BLOCK: The Honeybees.

Ms. FARBER: ...The Honeybees. And they just churned out one beautiful song after another.

BLOCK: Well, in their incarnation as The Cookies, one of the songs that you include here is called "I Never Dreamed."

Ms. FARBER: Mm-hmm.

BLOCK: It was written in 1964, written by Gerry Goffin and Russ Titleman.

(Soundbite of "I Never Dreamed")

THE COOKIES: (Singing) My baby wants me and he needs me, and he calls me every night. And he holds me when I'm crying to show me it's all right.

Ms. FARBER: That's a perfect example of just a song that really never got to enough ears for one reason or another. Maybe the label didn't care to push it, but it really could have been another "Be My Baby."

BLOCK: There also seems to be a pattern with a lot of these songs that if they weren't a hit for these girl groups or these girl singers, somebody else would take that same song and make it huge.

Ms. FARBER: Yeah, that happened a lot.

BLOCK: Now there's one song by one of The Cookies, Earl-Jean, "I'm Into Something Good."

(Soundbite of "I'm Into Something Good")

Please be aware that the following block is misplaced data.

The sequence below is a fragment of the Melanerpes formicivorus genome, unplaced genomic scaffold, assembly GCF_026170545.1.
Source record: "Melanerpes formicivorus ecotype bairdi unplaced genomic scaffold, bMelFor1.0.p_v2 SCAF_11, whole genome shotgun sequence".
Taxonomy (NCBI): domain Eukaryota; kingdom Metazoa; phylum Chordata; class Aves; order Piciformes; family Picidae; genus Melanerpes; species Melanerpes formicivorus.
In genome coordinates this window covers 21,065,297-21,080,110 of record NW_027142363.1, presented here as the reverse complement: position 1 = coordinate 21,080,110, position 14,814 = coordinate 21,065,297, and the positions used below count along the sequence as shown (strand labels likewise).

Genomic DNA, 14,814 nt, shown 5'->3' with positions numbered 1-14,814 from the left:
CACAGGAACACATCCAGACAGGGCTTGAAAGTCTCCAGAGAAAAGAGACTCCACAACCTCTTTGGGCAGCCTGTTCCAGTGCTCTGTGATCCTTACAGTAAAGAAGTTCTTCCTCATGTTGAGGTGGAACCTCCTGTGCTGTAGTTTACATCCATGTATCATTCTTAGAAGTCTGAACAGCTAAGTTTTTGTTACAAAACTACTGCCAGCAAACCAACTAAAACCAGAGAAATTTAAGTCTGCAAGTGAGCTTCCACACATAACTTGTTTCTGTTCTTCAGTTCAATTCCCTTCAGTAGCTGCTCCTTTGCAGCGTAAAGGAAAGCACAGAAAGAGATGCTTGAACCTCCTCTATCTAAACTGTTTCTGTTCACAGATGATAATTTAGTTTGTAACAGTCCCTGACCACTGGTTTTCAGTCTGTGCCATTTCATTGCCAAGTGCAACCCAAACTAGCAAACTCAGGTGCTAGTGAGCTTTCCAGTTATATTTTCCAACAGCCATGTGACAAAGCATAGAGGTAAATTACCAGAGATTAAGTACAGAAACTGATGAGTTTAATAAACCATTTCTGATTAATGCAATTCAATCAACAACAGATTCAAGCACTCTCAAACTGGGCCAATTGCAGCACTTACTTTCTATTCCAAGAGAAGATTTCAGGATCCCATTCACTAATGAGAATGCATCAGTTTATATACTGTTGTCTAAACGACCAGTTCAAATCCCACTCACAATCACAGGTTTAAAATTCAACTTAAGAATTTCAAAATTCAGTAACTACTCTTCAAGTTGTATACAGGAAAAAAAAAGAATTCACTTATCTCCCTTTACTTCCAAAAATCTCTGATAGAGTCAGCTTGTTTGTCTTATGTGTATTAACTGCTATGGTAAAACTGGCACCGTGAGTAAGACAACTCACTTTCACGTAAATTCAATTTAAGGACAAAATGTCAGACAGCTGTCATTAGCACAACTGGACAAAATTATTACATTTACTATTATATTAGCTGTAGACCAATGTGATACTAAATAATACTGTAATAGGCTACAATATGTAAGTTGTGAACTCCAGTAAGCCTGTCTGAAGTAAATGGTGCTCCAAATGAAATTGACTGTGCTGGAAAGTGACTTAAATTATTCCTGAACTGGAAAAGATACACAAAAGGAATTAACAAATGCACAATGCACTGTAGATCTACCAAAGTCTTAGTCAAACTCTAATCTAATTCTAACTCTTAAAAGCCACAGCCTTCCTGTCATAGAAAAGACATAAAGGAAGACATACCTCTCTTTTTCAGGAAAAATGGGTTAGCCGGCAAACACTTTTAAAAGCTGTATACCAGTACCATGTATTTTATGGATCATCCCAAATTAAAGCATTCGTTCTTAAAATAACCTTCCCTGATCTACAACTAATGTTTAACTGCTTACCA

EARL-JEAN: (Singing) Woke up this morning feeling fine, 'cause there was something special on my mind.

BLOCK: Didn't do much for Earl-Jean.

Ms. FARBER: Didn't do much for Earl-Jean, but Herman's Hermits had a huge hit with it. I don't want to say anything bad about Herman's Hermits, but I kind of like Earl-Jean's better. Sorry, Peter Noone.

(Soundbite of "I'm Into Something Good")

EARL-JEAN: (Singing) Something tells me I'm into something good.

Backup Singers: Something tells me I'm into something good.

BLOCK: What were the ways that these groups came together?

Ms. FARBER: I think one of the real misperceptions about this music is that they were just kind of girl singers plucked randomly from, you know, cities. But they actually were really good friends who had found each other in high school and just loved to harmonize with each other. Many times, these girl group songs were doing really well and it became clear to record labels that they could get hits with this music, so there were kind of these search of that talent. And there was so much talent at that time all over in these schools, and these girls could really sing. I mean, there's not one false note on any of these songs.

(Soundbite of "Bye Bye Baby")

MARY WELLS: (Singing) Well, you know you took my heart and then you broke it apart.

BLOCK: There's a great story attached to Mary Wells.

Ms. FARBER: Mm-hmm.

BLOCK: This would be out of Motown. She--the story goes in the liner notes to this disc here--sings the song--she's 17 years old, sings it for Berry Gordy, gets a contract on the spot.